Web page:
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Tracy Marshall assists clients with a range of business and regulatory matters.

In the business and transactional area, Ms. Marshall advises for-profit and non-profit clients on corporate organization, operations, and governance matters, and assists clients with structuring and negotiating a variety of transactions, including purchase and sale, marketing, outsourcing, and e-commerce agreements.

In the privacy, data security, and advertising areas, she helps clients comply with privacy, data security, and consumer protection laws, including laws governing telemarketing and commercial e-mail messages, contests and sweepstakes, endorsements and testimonials, marketing to children, and data breach notification. Ms. Marshall also helps clients establish best practices for collecting, storing, sharing, and disposing of data, and manage outsourcing arrangements and transborder data flows. In addition, she assists with drafting and implementing internal privacy, data security, and breach notification policies, as well as public privacy policies and website terms and conditions.

As to intellectual property matters, Ms. Marshall helps clients protect their copyrights and trademarks through registration, enforcement actions, and licensing agreements.

She also represents clients in proceedings before the Federal Communications Commission and Federal Trade Commission.

Ms. Marshall is a Certified Information Privacy Professional (CIPP/US) through the International Association of Privacy Professionals (IAPP) and a contributing author of the Consumer Protection Connection blog and Beyond Telecom Law Blog.

In the continuing absence of Congressional action on a comprehensive U.S. federal privacy law, five states have now enacted their own laws. We previously provided a summary of the California, Virginia, and Colorado laws (available here), and Connecticut and Utah have since enacted new privacy laws. The Connecticut Act Concerning Personal Data Privacy and

Alvaro Bedoya, a Democrat, was confirmed on May 11, 2022, to serve as the fifth Commissioner of the Federal Trade Commission (FTC). With the Senate deadlocked at 50-50 along partisan lines, Vice President Kamala Harris cast the tie-breaking vote. Bedoya replaces former Commissioner Rohit Chopra, who left the FTC last October to lead the Consumer

As cyberattacks from a myriad of sources continue to proliferate and target organizations of all types and sizes, the Cybersecurity and Infrastructure Security Agency (CISA) continues to update its Shield’s Up webpage with specific cybersecurity guidance for organizations, CEOs, business leaders, and individuals. The stated goal is to “reduce the likelihood of a damaging cyber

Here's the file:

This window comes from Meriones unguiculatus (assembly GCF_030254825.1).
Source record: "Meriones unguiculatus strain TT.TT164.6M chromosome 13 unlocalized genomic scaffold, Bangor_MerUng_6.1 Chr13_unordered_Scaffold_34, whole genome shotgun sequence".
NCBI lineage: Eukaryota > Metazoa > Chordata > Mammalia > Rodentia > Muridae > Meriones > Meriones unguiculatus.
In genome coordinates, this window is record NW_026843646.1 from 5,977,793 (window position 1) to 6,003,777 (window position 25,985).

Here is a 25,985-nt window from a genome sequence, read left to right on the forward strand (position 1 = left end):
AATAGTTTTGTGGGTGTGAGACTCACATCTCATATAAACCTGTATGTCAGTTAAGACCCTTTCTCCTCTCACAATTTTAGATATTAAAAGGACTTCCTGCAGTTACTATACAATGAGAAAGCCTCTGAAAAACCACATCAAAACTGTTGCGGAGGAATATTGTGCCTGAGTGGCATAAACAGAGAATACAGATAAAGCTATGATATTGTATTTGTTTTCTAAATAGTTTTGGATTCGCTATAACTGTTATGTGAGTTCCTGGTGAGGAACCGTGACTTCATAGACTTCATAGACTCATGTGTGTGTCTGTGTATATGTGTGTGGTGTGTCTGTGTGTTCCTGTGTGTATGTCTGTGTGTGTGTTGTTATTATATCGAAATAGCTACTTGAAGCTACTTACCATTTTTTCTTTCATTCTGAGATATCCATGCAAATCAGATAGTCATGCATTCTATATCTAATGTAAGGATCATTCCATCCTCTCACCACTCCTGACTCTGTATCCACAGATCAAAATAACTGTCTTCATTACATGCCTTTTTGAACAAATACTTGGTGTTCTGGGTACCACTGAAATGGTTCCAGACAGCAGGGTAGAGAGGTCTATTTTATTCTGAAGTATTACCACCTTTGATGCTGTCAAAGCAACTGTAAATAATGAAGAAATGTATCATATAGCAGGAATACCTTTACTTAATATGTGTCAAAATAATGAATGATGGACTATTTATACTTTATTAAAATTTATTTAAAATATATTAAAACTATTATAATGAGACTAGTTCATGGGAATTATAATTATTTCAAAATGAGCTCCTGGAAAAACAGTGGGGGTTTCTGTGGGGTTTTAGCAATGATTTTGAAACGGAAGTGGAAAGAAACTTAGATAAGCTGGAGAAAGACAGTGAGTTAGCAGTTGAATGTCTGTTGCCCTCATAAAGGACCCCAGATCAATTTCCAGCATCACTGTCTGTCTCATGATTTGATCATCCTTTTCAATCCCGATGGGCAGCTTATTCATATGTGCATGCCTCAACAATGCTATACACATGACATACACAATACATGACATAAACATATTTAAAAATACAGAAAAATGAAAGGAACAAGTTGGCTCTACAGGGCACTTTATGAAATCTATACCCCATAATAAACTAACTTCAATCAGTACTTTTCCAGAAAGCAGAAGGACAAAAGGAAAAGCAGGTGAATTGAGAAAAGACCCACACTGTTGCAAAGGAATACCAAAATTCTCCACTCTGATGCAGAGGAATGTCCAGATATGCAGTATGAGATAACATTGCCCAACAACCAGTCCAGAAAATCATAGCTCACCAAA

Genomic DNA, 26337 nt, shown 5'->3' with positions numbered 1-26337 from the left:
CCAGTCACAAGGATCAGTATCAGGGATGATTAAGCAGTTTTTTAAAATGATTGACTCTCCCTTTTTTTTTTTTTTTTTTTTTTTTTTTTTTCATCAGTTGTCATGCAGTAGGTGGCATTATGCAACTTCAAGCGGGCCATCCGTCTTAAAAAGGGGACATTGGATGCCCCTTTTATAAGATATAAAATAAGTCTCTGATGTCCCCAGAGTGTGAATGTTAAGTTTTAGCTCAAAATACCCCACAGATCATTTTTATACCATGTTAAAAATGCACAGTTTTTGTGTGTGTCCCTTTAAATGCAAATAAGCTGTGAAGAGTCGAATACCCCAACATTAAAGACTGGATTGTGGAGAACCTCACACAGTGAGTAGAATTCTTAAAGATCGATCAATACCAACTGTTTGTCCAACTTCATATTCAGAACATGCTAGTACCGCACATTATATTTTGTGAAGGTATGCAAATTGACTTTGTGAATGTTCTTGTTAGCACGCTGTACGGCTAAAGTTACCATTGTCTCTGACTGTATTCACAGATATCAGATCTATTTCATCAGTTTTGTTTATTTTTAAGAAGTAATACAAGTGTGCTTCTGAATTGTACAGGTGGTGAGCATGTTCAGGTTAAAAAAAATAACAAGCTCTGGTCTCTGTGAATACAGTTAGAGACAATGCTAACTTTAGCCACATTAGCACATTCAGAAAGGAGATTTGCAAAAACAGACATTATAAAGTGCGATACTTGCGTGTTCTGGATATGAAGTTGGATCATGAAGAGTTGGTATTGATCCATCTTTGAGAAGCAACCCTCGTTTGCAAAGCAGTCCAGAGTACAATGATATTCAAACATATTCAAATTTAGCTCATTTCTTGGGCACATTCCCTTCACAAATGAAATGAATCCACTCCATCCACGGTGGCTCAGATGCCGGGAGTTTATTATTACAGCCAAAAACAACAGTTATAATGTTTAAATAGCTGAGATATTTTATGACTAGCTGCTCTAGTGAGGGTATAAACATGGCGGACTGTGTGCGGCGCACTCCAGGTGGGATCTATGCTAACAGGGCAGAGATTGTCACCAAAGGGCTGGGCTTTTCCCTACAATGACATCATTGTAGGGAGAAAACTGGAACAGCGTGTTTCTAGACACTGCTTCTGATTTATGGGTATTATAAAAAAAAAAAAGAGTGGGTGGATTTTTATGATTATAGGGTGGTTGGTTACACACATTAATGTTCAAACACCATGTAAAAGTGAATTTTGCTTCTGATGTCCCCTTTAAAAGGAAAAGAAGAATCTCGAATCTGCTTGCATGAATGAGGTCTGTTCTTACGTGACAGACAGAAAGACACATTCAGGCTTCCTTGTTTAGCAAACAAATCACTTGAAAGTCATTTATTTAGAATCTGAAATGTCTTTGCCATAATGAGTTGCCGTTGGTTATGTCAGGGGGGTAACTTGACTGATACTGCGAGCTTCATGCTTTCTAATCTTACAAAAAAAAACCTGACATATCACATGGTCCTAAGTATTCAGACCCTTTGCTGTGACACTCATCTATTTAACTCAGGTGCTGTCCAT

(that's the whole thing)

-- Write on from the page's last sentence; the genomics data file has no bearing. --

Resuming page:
You might think that paying more than $9 million to settle charges of violating the Federal Trade Commission’s (FTC) Mail Order Rule would have spurred clothing retailer Fashion Nova, LLC to review its consumer protection compliance posture. But for the second time in two years, Fashion Nova has found itself in trouble with the FTC,

Children’s Online Privacy Protection Act (COPPA) enforcement actions closed out 2021 (see our blog post) and children’s online privacy remains a hot topic in Congress in 2022. After a series of articles by The Wall Street Journal last September uncovered Instagram’s own research on possible harms to teenagers from social media engagement, members of the

Two important settlements involving alleged violations of the Children’s Online Privacy Protection Act (COPPA) were announced in December 2021. Actions by both federal and state regulators reinforce that COPPA remains on the regulatory radar screen, particularly when it comes to ad tech. Efforts to more broadly limit programmatic advertising are also underway.

FTC and OpenX

In the absence of a comprehensive U.S. federal privacy law, three states – California, Virginia, and Colorado – have enacted comprehensive privacy laws as of this year. The California Consumer Privacy Act (CCPA) is in effect now, and the California Privacy Rights Act (CPRA), Virginia Consumer Data Protection Act (VCDPA), and Colorado Privacy Act (CPA)

“Dark patterns” – user interfaces that are designed, intentionally or unintentionally, to influence user decision making – have been increasingly on the Federal Trade Commission’s (FTC or Commission) radar. As we previously reported, the FTC held a workshop earlier this year to examine, among other things, how dark patterns affect online user behavior and